(v. i.) To crush; to pulverize; specifically (Metal.), to crush by the blow of a heavy stamp, as ore in a mill.
(v. i.) To impress with some mark or figure; as, to stamp a plate with arms or initials.
(v. i.) Fig.: To impress; to imprint; to fix deeply; as, to stamp virtuous principles on the heart.
(v. i.) To cut out, bend, or indent, as paper, sheet metal, etc., into various forms, by a blow or suddenly applied pressure with a stamp or die, etc.; to mint; to coin.
(v. i.) To put a stamp on, as for postage; as, to stamp a letter; to stamp a legal document.
(v. i.) To strike; to beat; to crush.
(v. i.) To strike the foot forcibly downward.
(v. t.) A picture cut in wood or metal, or made by impression; a cut; a plate.
(v. t.) An offical mark set upon things chargeable with a duty or tax to government, as evidence that the duty or tax is paid; as, the stamp on a bill of exchange.
(v. t.) Hence, a stamped or printed device, issued by the government at a fixed price, and required by law to be affixed to, or stamped on, certain papers, as evidence that the government dues are paid; as, a postage stamp; a receipt stamp, etc.
(v. t.) An instrument for cutting out, or shaping, materials, as paper, leather, etc., by a downward pressure.
(v. t.) A character or reputation, good or bad, fixed on anything as if by an imprinted mark; current value; authority; as, these persons have the stamp of dishonesty; the Scriptures bear the stamp of a divine origin.
(v. t.) Make; cast; form; character; as, a man of the same stamp, or of a different stamp.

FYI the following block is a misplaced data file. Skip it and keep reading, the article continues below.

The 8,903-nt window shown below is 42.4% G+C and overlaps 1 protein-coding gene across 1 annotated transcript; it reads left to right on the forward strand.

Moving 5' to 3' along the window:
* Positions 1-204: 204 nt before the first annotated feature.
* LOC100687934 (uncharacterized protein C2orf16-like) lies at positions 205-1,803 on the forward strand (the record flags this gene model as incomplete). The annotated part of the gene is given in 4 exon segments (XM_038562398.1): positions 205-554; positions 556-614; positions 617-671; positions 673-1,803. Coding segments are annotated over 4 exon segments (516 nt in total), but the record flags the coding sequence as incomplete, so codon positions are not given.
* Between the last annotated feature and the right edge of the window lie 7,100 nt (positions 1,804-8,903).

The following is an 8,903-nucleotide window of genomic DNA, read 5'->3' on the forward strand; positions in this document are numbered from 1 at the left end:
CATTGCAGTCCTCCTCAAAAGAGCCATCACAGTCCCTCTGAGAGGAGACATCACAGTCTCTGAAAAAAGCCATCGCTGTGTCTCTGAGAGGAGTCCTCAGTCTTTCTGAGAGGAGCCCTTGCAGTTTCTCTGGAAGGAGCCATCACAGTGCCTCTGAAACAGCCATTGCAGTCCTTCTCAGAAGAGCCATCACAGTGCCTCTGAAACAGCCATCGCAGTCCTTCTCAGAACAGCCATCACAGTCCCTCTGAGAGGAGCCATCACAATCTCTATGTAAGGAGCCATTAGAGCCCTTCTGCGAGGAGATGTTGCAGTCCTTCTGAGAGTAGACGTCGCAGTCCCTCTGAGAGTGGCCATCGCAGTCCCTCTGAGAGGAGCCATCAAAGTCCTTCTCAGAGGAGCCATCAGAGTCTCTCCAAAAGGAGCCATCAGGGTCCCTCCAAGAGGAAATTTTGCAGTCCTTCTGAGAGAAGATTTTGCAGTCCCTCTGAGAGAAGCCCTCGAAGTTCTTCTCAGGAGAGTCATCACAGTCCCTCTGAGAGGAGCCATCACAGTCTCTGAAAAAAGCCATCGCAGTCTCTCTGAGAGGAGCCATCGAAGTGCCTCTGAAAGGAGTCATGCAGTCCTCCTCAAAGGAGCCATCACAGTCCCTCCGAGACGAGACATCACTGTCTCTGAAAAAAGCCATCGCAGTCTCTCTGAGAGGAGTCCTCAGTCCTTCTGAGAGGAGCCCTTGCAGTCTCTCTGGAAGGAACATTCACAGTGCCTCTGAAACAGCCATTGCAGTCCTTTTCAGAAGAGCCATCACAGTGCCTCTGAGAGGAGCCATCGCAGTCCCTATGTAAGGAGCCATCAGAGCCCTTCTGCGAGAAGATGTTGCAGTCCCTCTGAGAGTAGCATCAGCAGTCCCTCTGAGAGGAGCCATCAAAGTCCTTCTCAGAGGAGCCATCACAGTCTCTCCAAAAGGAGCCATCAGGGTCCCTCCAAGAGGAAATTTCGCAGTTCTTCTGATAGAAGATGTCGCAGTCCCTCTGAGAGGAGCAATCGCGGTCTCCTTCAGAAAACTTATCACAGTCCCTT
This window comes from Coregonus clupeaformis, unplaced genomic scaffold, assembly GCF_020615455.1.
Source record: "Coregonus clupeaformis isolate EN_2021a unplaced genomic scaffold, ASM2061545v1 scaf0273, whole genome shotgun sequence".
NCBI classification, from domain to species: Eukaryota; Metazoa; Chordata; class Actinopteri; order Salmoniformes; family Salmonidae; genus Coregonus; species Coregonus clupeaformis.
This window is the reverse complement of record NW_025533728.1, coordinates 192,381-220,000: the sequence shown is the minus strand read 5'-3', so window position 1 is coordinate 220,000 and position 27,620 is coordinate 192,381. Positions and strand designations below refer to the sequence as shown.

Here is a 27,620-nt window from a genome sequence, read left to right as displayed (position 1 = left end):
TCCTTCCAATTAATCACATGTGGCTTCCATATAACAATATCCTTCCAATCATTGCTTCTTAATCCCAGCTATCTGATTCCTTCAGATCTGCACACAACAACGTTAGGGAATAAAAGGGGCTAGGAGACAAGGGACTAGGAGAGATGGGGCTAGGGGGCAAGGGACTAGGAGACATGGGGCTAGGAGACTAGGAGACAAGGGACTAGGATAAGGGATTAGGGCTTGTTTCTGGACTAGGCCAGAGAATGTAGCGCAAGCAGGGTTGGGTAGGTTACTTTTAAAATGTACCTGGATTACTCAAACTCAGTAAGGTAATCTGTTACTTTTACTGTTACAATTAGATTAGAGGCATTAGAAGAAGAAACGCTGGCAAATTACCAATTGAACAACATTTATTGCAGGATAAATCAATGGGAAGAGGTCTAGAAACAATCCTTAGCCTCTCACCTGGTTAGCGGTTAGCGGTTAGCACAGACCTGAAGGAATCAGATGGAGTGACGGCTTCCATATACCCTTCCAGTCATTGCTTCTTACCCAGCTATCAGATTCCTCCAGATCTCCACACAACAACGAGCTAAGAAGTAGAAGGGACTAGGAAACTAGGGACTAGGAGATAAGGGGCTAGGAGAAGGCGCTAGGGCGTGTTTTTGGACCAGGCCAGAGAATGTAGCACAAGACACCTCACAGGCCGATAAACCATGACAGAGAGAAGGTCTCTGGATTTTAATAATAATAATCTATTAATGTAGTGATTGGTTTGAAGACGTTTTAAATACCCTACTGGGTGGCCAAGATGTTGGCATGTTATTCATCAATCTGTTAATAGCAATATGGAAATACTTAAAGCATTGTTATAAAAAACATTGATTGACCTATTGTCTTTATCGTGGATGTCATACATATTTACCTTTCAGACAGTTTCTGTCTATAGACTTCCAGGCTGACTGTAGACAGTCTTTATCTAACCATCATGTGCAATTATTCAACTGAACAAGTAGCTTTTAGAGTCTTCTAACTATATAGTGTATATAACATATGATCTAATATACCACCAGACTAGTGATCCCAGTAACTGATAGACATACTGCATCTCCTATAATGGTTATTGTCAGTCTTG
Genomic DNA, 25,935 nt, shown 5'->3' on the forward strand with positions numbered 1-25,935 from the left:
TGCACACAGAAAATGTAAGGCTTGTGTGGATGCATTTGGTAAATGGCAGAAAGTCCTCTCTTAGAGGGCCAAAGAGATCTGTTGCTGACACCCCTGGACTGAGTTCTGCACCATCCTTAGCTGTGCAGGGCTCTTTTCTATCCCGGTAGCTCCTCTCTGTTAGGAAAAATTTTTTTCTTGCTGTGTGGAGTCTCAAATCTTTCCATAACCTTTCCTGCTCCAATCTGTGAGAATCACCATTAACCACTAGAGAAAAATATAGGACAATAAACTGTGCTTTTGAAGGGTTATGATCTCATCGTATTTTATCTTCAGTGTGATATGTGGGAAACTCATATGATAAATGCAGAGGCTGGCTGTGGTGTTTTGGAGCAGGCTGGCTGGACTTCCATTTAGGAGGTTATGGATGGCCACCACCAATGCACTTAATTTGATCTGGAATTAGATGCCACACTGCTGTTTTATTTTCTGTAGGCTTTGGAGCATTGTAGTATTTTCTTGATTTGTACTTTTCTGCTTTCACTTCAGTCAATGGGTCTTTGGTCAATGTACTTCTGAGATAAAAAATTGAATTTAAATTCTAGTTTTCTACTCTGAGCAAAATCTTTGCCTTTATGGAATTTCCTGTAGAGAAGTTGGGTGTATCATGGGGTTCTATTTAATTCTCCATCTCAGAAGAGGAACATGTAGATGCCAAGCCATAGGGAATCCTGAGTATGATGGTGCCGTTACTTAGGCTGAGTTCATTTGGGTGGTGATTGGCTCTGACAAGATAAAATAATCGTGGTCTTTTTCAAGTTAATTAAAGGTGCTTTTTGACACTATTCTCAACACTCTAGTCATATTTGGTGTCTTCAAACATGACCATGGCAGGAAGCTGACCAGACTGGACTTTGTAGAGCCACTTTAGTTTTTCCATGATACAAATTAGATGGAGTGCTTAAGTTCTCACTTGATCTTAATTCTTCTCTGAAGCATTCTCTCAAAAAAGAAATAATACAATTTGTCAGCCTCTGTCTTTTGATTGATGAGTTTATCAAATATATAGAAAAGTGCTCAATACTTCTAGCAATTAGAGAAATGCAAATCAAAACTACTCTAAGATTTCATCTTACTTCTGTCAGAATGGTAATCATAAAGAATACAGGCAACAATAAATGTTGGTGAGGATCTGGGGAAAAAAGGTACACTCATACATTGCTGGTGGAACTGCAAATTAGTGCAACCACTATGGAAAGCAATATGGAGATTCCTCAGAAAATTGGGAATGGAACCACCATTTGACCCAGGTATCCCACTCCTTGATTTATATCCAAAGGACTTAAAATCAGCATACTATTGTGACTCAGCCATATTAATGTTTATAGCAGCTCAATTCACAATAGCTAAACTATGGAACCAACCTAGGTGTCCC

(v. t.) A kind of heavy hammer, or pestle, raised by water or steam power, for beating ores to powder; anything like a pestle, used for pounding or bathing.
(v. t.) A half-penny.
(v. t.) Money, esp. paper money.

stand

stand
(n.) To be at rest in an erect position; to be fixed in an upright or firm position
(n.) To be supported on the feet, in an erect or nearly erect position; -- opposed to lie, sit, kneel, etc.
(n.) To continue upright in a certain locality, as a tree fixed by the roots, or a building resting on its foundation.
(n.) To occupy or hold a place; to have a situation; to be situated or located; as, Paris stands on the Seine.
(n.) To cease from progress; not to proceed; to stop; to pause; to halt; to remain stationary.
(n.) To remain without ruin or injury; to hold good against tendencies to impair or injure; to be permanent; to endure; to last; hence, to find endurance, strength, or resources.
(n.) To maintain one's ground; to be acquitted; not to fail or yield; to be safe.
(n.) To maintain an invincible or permanent attitude; to be fixed, steady, or firm; to take a position in resistance or opposition.